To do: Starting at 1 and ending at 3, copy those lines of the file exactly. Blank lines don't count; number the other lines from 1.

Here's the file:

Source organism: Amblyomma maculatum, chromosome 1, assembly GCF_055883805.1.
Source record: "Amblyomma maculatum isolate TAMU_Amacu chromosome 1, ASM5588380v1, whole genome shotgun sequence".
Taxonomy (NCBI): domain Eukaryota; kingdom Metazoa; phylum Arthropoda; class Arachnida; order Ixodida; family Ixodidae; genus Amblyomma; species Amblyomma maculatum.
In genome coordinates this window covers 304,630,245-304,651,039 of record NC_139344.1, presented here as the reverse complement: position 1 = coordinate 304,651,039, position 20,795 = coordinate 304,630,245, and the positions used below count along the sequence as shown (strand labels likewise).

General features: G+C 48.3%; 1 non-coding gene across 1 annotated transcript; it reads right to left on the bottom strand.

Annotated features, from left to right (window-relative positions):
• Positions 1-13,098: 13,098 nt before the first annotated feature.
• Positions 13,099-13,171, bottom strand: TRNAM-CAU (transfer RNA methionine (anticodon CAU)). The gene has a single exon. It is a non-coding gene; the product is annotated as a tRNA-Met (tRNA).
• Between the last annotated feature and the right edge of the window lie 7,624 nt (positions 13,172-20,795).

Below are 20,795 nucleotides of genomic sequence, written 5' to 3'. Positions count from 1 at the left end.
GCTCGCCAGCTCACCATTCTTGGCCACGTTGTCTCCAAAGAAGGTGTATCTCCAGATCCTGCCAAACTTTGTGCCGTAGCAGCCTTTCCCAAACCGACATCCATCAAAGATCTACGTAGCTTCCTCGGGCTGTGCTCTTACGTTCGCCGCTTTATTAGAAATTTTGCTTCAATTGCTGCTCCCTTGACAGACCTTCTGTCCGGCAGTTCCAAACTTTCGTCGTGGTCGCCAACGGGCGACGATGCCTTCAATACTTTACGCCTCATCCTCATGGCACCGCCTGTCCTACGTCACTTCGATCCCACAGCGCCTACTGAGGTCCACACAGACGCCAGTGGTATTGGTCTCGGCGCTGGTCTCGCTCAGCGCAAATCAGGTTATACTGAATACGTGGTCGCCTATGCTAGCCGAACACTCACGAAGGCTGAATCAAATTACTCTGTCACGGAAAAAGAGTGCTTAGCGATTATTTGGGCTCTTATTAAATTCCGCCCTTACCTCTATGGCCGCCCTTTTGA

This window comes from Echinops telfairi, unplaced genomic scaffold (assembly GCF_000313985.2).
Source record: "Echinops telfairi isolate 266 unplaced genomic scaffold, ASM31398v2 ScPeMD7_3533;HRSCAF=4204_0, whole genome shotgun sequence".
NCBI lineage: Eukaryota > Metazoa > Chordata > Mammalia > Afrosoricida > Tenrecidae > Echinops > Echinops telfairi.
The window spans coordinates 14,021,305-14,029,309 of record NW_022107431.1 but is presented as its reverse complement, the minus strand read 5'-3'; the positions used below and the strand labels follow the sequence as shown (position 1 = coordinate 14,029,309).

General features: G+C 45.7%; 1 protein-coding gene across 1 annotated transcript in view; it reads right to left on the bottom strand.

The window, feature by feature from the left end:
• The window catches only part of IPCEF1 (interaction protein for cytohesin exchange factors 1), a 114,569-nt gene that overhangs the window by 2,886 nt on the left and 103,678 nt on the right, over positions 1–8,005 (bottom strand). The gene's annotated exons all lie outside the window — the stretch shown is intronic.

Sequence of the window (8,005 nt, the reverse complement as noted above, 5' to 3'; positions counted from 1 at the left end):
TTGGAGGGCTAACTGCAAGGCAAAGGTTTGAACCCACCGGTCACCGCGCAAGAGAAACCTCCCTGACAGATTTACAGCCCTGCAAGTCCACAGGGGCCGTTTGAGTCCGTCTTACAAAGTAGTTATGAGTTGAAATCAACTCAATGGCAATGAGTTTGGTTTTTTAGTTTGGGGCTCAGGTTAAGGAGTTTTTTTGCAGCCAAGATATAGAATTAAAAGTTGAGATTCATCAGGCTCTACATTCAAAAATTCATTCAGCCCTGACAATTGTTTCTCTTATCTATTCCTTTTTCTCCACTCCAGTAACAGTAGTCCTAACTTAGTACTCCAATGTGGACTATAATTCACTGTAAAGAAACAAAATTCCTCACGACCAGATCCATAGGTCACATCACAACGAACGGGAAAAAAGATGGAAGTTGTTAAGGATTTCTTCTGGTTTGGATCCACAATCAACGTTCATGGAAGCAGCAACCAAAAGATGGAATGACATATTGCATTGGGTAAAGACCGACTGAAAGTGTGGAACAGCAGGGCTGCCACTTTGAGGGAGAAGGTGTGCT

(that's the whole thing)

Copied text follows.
Source organism: Amblyomma maculatum, chromosome 1, assembly GCF_055883805.1.
Source record: "Amblyomma maculatum isolate TAMU_Amacu chromosome 1, ASM5588380v1, whole genome shotgun sequence".
Taxonomy (NCBI): domain Eukaryota; kingdom Metazoa; phylum Arthropoda; class Arachnida; order Ixodida; family Ixodidae; genus Amblyomma; species Amblyomma maculatum.